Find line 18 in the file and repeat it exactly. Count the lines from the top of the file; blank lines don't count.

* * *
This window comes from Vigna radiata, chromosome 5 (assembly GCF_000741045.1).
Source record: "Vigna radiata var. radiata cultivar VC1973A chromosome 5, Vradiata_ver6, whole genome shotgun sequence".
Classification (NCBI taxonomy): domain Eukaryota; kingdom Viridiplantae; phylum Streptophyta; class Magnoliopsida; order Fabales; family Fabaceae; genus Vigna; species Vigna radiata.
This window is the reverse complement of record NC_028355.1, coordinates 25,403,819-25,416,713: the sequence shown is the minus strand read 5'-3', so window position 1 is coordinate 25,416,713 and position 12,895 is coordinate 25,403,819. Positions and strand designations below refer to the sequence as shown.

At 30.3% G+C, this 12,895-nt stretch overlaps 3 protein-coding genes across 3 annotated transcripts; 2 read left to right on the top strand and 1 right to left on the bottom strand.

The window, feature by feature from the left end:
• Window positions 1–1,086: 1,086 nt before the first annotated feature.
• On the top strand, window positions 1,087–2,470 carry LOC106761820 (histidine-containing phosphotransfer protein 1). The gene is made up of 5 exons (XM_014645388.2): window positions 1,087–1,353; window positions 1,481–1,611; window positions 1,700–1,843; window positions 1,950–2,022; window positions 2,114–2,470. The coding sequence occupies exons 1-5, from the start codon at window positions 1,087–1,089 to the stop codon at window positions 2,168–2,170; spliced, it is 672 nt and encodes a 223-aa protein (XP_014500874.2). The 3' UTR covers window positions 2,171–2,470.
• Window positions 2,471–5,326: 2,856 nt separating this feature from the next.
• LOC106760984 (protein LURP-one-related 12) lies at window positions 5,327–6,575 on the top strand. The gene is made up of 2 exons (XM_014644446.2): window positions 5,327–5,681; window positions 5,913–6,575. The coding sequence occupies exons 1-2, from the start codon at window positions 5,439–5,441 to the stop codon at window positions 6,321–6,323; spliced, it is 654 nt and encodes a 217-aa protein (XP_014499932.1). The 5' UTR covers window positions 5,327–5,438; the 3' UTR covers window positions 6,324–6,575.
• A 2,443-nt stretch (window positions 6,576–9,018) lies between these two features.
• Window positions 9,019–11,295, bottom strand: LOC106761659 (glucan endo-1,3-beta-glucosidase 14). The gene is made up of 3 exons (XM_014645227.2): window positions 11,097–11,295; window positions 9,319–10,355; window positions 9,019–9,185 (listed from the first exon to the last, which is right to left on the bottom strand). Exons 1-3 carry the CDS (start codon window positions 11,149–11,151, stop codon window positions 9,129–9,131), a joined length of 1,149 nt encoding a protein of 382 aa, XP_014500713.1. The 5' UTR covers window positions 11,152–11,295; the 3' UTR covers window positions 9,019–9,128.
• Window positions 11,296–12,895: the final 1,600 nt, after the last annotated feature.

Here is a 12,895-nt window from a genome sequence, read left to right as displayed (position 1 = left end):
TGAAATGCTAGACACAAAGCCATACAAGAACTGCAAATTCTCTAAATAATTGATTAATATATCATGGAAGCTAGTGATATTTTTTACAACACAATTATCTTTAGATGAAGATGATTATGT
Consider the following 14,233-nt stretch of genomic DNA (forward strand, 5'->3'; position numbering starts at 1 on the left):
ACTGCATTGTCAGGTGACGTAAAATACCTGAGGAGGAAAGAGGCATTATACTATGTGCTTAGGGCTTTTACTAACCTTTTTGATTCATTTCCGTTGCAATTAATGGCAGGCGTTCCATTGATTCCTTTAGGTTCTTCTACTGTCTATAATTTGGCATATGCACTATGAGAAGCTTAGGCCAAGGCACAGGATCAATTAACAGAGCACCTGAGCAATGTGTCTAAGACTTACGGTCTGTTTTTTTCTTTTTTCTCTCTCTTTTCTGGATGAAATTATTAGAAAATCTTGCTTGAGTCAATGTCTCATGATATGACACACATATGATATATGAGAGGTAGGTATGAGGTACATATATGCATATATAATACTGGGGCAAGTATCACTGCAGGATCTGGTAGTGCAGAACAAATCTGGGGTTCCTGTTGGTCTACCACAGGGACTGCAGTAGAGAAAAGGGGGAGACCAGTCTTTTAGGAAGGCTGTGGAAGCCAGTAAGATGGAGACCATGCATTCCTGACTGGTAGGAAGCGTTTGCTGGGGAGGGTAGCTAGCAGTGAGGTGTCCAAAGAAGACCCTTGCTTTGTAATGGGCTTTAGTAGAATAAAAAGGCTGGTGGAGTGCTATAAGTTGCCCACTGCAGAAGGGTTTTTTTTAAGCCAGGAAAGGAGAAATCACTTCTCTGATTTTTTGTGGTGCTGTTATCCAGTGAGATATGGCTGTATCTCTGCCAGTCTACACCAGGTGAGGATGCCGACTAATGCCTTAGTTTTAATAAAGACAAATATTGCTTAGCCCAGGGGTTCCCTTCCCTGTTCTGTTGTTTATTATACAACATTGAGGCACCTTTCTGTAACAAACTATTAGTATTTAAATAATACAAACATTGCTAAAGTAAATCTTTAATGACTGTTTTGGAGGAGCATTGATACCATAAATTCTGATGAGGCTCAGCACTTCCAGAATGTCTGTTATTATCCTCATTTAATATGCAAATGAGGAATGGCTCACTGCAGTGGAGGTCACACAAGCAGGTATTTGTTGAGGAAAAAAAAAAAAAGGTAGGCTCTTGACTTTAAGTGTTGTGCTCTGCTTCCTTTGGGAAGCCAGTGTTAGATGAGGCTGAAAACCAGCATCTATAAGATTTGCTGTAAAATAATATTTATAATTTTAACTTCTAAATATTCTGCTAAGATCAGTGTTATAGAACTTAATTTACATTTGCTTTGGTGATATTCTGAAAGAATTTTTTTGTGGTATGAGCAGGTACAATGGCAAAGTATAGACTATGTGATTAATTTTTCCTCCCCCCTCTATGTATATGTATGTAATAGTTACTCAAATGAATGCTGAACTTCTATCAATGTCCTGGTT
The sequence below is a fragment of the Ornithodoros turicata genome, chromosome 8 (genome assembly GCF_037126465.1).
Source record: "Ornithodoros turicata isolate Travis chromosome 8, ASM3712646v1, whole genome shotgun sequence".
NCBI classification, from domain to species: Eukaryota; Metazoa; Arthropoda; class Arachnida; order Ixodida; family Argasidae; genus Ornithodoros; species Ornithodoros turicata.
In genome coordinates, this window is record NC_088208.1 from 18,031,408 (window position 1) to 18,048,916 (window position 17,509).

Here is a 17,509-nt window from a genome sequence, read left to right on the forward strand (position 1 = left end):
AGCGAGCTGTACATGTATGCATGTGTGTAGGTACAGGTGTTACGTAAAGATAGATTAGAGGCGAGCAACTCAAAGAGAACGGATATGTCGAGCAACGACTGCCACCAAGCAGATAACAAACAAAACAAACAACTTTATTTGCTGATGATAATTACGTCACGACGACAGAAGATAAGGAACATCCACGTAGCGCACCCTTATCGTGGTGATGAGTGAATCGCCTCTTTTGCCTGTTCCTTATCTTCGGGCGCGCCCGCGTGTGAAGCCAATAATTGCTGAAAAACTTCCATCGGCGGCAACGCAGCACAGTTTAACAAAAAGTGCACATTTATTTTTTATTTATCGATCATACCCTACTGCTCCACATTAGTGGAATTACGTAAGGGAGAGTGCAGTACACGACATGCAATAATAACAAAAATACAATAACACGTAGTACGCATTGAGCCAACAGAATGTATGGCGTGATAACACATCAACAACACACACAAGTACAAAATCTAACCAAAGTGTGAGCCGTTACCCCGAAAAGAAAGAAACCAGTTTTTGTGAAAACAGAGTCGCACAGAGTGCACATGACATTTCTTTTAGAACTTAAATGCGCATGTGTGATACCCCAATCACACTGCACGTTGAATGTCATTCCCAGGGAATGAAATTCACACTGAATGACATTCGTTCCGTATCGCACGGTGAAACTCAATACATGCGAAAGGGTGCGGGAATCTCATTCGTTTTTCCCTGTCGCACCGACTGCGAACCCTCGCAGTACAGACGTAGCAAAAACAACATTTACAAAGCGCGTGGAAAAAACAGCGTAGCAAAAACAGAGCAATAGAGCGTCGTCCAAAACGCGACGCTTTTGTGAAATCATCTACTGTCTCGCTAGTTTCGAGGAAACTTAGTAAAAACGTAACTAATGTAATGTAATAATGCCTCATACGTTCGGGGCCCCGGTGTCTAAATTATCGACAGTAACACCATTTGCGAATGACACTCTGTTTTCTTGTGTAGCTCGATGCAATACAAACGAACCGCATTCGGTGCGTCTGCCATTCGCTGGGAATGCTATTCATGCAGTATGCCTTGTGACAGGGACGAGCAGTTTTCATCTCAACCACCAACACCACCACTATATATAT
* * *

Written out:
The sequence below is a fragment of the Ornithodoros turicata genome, chromosome 8 (genome assembly GCF_037126465.1).